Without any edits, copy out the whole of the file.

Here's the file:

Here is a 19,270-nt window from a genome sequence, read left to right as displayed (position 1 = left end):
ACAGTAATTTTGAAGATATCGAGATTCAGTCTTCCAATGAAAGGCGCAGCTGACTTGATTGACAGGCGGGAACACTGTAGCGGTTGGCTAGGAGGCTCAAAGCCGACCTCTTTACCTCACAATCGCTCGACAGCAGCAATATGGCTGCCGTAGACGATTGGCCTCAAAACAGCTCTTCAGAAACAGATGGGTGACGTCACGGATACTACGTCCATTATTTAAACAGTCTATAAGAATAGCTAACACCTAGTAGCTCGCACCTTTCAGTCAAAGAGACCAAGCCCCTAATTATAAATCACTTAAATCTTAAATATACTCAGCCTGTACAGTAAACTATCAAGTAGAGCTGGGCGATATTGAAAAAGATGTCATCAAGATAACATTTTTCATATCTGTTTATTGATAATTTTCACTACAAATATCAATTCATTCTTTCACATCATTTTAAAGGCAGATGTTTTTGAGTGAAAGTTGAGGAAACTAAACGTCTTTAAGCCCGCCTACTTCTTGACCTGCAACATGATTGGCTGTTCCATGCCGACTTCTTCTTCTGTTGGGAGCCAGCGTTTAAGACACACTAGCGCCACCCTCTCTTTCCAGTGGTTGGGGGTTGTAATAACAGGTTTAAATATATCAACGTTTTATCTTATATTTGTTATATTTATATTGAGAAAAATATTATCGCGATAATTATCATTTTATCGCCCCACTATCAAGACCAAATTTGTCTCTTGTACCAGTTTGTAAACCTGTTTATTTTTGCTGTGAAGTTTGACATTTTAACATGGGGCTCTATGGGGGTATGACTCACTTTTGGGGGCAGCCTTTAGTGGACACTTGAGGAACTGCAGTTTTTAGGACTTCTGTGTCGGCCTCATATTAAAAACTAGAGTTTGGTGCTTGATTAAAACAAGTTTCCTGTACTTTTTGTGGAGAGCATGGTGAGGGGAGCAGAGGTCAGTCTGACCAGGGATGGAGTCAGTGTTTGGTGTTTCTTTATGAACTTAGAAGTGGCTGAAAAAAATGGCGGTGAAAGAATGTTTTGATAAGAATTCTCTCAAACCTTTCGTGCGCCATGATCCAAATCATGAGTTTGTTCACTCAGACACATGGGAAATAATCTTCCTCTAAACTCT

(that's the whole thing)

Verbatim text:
Here is a 19,270-nt window from a genome sequence, read left to right as displayed (position 1 = left end):
ACAGTAATTTTGAAGATATCGAGATTCAGTCTTCCAATGAAAGGCGCAGCTGACTTGATTGACAGGCGGGAACACTGTAGCGGTTGGCTAGGAGGCTCAAAGCCGACCTCTTTACCTCACAATCGCTCGACAGCAGCAATATGGCTGCCGTAGACGATTGGCCTCAAAACAGCTCTTCAGAAACAGATGGGTGACGTCACGGATACTACGTCCATTATTTAAACAGTCTATAAGAATAGCTAACACCTAGTAGCTCGCACCTTTCAGTCAAAGAGACCAAGCCCCTAATTATAAATCACTTAAATCTTAAATATACTCAGCCTGTACAGTAAACTATCAAGTAGAGCTGGGCGATATTGAAAAAGATGTCATCAAGATAACATTTTTCATATCTGTTTATTGATAATTTTCACTACAAATATCAATTCATTCTTTCACATCATTTTAAAGGCAGATGTTTTTGAGTGAAAGTTGAGGAAACTAAACGTCTTTAAGCCCGCCTACTTCTTGACCTGCAACATGATTGGCTGTTCCATGCCGACTTCTTCTTCTGTTGGGAGCCAGCGTTTAAGACACACTAGCGCCACCCTCTCTTTCCAGTGGTTGGGGGTTGTAATAACAGGTTTAAATATATCAACGTTTTATCTTATATTTGTTATATTTATATTGAGAAAAATATTATCGCGATAATTATCATTTTATCGCCCCACTATCAAGACCAAATTTGTCTCTTGTACCAGTTTGTAAACCTGTTTATTTTTGCTGTGAAGTTTGACATTTTAACATGGGGCTCTATGGGGGTATGACTCACTTTTGGGGGCAGCCTTTAGTGGACACTTGAGGAACTGCAGTTTTTAGGACTTCTGTGTCGGCCTCATATTAAAAACTAGAGTTTGGTGCTTGATTAAAACAAGTTTCCTGTACTTTTTGTGGAGAGCATGGTGAGGGGAGCAGAGGTCAGTCTGACCAGGGATGGAGTCAGTGTTTGGTGTTTCTTTATGAACTTAGAAGTGGCTGAAAAAAATGGCGGTGAAAGAATGTTTTGATAAGAATTCTCTCAAACCTTTCGTGCGCCATGATCCAAATCATGAGTTTGTTCACTCAGACACATGGGAAATAATCTTCCTCTAAACTCT